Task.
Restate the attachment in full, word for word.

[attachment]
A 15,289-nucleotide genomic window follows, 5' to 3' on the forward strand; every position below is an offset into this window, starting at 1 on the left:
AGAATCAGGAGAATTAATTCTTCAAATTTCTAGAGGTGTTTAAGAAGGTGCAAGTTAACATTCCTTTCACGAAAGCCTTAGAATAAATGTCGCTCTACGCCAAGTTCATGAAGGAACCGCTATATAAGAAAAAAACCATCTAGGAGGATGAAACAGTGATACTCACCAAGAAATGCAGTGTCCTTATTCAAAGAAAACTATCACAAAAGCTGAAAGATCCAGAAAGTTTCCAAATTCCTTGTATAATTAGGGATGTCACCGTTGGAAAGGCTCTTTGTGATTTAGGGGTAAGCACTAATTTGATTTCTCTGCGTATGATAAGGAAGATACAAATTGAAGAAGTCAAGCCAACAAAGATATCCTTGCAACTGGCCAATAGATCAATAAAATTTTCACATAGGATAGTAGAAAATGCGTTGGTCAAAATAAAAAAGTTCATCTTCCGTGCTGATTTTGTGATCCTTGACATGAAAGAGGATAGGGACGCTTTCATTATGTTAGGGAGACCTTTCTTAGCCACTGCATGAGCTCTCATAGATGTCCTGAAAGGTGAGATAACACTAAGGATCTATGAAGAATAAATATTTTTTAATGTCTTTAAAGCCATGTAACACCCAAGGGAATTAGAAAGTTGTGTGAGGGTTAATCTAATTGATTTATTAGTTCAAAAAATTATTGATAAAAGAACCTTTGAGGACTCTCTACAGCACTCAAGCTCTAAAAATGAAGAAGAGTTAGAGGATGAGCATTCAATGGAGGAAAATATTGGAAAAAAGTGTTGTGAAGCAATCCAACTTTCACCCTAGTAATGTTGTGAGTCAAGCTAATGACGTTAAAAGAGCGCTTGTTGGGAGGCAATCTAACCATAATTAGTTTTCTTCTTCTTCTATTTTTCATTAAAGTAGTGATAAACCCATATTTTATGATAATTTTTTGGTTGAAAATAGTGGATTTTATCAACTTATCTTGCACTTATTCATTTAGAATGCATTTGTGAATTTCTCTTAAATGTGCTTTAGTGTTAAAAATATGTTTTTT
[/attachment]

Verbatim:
A 15,289-nucleotide genomic window follows, 5' to 3' on the forward strand; every position below is an offset into this window, starting at 1 on the left:
AGAATCAGGAGAATTAATTCTTCAAATTTCTAGAGGTGTTTAAGAAGGTGCAAGTTAACATTCCTTTCACGAAAGCCTTAGAATAAATGTCGCTCTACGCCAAGTTCATGAAGGAACCGCTATATAAGAAAAAAACCATCTAGGAGGATGAAACAGTGATACTCACCAAGAAATGCAGTGTCCTTATTCAAAGAAAACTATCACAAAAGCTGAAAGATCCAGAAAGTTTCCAAATTCCTTGTATAATTAGGGATGTCACCGTTGGAAAGGCTCTTTGTGATTTAGGGGTAAGCACTAATTTGATTTCTCTGCGTATGATAAGGAAGATACAAATTGAAGAAGTCAAGCCAACAAAGATATCCTTGCAACTGGCCAATAGATCAATAAAATTTTCACATAGGATAGTAGAAAATGCGTTGGTCAAAATAAAAAAGTTCATCTTCCGTGCTGATTTTGTGATCCTTGACATGAAAGAGGATAGGGACGCTTTCATTATGTTAGGGAGACCTTTCTTAGCCACTGCATGAGCTCTCATAGATGTCCTGAAAGGTGAGATAACACTAAGGATCTATGAAGAATAAATATTTTTTAATGTCTTTAAAGCCATGTAACACCCAAGGGAATTAGAAAGTTGTGTGAGGGTTAATCTAATTGATTTATTAGTTCAAAAAATTATTGATAAAAGAACCTTTGAGGACTCTCTACAGCACTCAAGCTCTAAAAATGAAGAAGAGTTAGAGGATGAGCATTCAATGGAGGAAAATATTGGAAAAAAGTGTTGTGAAGCAATCCAACTTTCACCCTAGTAATGTTGTGAGTCAAGCTAATGACGTTAAAAGAGCGCTTGTTGGGAGGCAATCTAACCATAATTAGTTTTCTTCTTCTTCTATTTTTCATTAAAGTAGTGATAAACCCATATTTTATGATAATTTTTTGGTTGAAAATAGTGGATTTTATCAACTTATCTTGCACTTATTCATTTAGAATGCATTTGTGAATTTCTCTTAAATGTGCTTTAGTGTTAAAAATATGTTTTTT